That would be my ideal book. But if there isn't anything like that available, just something that will start off fairly basic (new to javascript, but not for total programming beginners) and work up to the more advanced stuff.

mburt
09-29-2006, 02:36 PM
Okay I see your point. So you need a JavaScript book that isn't too easy, but sort of easy. Just enough to get the hang of it.
Anyways...

what for-loop is, how it works, and give an example of how it's used

Easy.
A for loop in JS is exactly the same as C++ (just isn't as strict). There's only one type of variable in JS, no int, double, etc. So. Here's a basic for-loop


for (var i = 0;i < 25;i++) {
document.write(i)
//display the value of "i"
}

For-loops can be useful in verifying information, running through a sequence of arrays etc.

An array is a variable that stores data in sequence:

var myArray = ["value 0","value 1","value 2","value 3","this is another value"]

So you could say...

document.write(myArray[1])
Which would display "value 1"
Not that hard when you look at it from a glance.
So if you can store data using a decimal value, here's where your for-loop comes in.
Let's take a look at this code:

<html>
<head>
<script type="text/javascript">
function results(contestant) {
var entries = ["jonathan","damien","courtney","kyle"]
for (var i = 0;i < entries.length;i++) {
if (contestant.value == entries[i]) {
alert(entries[i]);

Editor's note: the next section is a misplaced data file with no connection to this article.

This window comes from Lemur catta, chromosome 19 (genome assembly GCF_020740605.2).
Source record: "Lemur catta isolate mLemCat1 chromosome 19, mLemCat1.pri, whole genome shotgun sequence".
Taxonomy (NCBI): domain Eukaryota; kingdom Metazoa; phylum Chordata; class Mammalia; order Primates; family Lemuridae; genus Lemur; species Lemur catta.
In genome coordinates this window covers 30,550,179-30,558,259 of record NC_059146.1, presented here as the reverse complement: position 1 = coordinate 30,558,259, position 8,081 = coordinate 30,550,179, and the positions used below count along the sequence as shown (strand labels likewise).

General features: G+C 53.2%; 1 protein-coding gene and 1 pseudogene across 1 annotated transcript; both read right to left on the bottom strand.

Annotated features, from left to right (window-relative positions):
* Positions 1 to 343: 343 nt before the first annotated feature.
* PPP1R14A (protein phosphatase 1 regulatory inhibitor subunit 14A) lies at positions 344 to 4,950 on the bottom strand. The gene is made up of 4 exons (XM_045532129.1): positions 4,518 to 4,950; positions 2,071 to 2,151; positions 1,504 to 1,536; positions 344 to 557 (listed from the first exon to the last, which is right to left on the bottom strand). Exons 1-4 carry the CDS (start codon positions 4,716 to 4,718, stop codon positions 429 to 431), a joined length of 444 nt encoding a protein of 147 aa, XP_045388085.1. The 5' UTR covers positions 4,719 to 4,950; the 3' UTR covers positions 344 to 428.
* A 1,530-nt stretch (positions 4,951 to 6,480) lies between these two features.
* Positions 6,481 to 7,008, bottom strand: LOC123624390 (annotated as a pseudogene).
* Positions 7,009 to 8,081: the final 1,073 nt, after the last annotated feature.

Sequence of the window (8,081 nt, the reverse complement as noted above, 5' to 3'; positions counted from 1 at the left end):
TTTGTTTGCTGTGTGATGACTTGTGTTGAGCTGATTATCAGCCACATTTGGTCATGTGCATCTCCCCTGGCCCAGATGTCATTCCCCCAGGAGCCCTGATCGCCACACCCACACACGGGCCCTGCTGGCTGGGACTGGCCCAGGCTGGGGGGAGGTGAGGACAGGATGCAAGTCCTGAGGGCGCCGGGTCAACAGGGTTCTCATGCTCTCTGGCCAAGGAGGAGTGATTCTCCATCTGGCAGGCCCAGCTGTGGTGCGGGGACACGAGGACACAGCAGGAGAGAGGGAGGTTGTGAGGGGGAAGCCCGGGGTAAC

}
}
}
</script>
</head>
<body>
Type in the winners name:
<br><input type="text" id="winner">
<br><input type="button" value="Go" onclick="results(winner)">
</body>
</html>

The "entries" variable are all the possibilities. The for-loop runs numbers from 0 to the array "entries" length (entries.length is how many values there are in entries). If a winner is found in the input (the argument "contestant") it will alert saying the winners' name. Not too complex, just a little experiment with the for-loop. :)

Eclyps19
09-29-2006, 02:45 PM
lol, i appreciate explaining the for-loop to me, but I already knew that =)

i just used loops as an example, since we were already talking about it in the post before.

But I wasn't sure exactly how to declare arrays, so that's a plus!

Also, I know that there is only one type of variable in javascript, but what happens if you try to add 1 variable with text to a variable with numbers? Will it result in StringNumber? or will it give you an error? Will it just flat out not work?

Hrm... this is getting a bit off topic...

mburt
09-29-2006, 03:04 PM
When you add a number variable to a string, the browser defines the "+" operater as an assignment operator, not addition. So it won't try to add the string and the number, it'll just add the two on top of each other

Ex.


var a = 2
var b = "string"
document.write(b+a)

Will turn out "string2" just like that :)

blm126
09-29-2006, 07:31 PM
Check out this book (http://www.quirksmode.org/book/). I haven't read it yet(plan to get it soon), but if it is anything like the website is should be great. I have also read good things about this book (http://www.oreilly.com/catalog/jscript5/).

Twey
09-29-2006, 07:45 PM
the browser defines the "+" operater as an assignment operatorConcatenation, not assignment.

mburt
10-01-2006, 01:20 AM
Concatenation, not assignment.

Ah yes, my mistake.